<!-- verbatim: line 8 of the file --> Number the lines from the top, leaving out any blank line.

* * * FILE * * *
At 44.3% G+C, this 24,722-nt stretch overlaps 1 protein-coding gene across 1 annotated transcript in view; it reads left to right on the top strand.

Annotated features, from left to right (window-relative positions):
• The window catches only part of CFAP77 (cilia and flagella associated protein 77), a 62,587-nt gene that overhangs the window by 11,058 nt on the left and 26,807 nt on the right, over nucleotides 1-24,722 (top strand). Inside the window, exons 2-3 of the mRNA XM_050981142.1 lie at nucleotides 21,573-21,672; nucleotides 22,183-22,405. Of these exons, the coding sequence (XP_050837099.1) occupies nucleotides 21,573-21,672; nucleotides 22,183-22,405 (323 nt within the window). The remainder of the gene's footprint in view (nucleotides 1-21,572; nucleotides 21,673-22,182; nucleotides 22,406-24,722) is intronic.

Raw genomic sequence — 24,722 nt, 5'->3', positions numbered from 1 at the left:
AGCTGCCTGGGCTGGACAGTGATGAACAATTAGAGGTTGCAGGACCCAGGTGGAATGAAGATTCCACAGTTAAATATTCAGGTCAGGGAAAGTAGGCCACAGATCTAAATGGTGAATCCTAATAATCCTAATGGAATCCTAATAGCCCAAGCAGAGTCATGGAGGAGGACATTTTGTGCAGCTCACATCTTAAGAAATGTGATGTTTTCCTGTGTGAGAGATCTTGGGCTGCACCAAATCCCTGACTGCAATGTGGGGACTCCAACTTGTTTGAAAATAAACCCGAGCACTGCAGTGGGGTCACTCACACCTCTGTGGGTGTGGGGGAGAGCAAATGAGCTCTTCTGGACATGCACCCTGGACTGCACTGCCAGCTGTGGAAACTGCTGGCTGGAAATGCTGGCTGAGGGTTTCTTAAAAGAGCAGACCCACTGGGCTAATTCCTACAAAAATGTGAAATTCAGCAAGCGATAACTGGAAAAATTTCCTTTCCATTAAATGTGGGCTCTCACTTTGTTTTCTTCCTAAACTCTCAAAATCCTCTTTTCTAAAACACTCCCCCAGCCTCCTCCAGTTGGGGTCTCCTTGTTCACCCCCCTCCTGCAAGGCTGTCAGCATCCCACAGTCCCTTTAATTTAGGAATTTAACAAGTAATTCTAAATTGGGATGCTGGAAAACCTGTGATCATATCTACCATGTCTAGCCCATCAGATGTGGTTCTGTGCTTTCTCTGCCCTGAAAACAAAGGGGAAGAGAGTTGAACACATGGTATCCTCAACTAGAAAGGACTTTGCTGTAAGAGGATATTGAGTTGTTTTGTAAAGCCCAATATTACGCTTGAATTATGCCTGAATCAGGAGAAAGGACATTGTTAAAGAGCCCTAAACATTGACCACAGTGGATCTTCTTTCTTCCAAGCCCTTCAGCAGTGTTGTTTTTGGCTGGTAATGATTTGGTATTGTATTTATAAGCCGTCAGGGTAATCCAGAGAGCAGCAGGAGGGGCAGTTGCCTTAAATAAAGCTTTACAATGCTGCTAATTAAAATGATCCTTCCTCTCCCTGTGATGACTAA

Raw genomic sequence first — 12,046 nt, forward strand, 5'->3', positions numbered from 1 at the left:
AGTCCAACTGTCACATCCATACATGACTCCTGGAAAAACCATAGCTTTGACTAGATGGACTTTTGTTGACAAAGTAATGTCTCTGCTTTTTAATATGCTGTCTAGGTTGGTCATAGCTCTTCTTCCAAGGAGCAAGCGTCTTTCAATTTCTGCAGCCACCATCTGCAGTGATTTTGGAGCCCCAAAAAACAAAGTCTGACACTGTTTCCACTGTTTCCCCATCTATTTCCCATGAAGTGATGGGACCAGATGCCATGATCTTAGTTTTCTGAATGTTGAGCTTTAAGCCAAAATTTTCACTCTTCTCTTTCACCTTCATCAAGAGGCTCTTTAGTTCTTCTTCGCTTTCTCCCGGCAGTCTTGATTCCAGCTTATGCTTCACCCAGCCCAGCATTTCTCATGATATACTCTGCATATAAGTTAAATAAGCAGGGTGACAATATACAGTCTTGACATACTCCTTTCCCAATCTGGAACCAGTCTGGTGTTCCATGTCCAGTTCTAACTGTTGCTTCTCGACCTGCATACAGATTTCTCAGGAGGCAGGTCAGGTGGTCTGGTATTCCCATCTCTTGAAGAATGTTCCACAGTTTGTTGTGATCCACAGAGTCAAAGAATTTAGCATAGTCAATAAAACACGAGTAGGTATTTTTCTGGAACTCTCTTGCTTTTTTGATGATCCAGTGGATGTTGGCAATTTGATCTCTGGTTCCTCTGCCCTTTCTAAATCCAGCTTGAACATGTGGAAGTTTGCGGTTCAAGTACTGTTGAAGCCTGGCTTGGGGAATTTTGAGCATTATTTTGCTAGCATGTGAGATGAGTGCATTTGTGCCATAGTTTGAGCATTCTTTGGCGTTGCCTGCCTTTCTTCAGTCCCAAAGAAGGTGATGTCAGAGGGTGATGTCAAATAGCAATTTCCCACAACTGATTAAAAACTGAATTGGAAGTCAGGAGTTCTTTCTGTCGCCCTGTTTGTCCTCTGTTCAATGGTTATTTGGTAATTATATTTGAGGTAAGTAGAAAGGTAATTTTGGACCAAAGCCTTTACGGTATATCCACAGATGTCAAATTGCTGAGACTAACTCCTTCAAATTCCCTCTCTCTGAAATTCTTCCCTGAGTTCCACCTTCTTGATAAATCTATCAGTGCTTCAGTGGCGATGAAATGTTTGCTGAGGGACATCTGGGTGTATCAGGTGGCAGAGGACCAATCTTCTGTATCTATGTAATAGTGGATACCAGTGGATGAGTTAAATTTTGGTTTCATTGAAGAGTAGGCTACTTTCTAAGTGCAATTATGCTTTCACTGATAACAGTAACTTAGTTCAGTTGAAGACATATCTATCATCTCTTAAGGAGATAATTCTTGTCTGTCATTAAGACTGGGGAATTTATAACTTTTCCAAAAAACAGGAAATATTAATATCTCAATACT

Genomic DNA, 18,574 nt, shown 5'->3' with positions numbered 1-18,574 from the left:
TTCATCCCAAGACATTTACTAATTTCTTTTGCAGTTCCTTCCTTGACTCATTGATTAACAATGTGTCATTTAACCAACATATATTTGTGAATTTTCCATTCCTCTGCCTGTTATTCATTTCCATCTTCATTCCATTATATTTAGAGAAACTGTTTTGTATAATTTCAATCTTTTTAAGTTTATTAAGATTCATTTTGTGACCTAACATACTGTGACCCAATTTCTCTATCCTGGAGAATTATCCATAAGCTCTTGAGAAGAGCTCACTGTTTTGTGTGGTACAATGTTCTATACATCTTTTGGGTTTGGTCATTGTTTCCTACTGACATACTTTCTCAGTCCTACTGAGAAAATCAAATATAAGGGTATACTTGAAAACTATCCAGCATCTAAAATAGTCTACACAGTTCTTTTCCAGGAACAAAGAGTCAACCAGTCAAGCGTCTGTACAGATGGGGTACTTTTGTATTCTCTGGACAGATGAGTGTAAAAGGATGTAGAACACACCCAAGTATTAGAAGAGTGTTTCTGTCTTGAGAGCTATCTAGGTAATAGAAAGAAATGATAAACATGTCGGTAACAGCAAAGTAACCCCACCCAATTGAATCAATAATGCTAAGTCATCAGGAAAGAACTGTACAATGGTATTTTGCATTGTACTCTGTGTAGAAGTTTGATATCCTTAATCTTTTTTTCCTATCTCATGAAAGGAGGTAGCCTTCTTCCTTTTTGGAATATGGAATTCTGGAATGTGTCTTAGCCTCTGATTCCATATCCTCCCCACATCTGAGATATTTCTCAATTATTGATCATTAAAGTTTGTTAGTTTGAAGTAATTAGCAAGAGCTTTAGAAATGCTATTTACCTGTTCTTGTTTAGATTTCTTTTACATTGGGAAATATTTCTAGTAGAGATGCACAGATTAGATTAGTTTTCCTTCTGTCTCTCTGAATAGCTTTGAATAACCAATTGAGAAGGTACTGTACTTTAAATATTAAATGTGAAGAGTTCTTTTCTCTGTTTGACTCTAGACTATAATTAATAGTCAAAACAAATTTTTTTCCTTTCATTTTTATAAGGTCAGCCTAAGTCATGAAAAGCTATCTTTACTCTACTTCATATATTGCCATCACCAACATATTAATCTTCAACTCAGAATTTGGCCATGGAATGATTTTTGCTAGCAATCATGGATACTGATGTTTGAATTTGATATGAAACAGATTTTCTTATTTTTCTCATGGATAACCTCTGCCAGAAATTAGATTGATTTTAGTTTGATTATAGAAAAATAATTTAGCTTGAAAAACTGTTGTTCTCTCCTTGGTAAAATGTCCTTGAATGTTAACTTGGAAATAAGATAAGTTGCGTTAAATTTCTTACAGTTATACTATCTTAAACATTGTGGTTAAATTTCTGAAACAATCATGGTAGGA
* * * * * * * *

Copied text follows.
Genomic DNA, 18,574 nt, shown 5'->3' with positions numbered 1-18,574 from the left: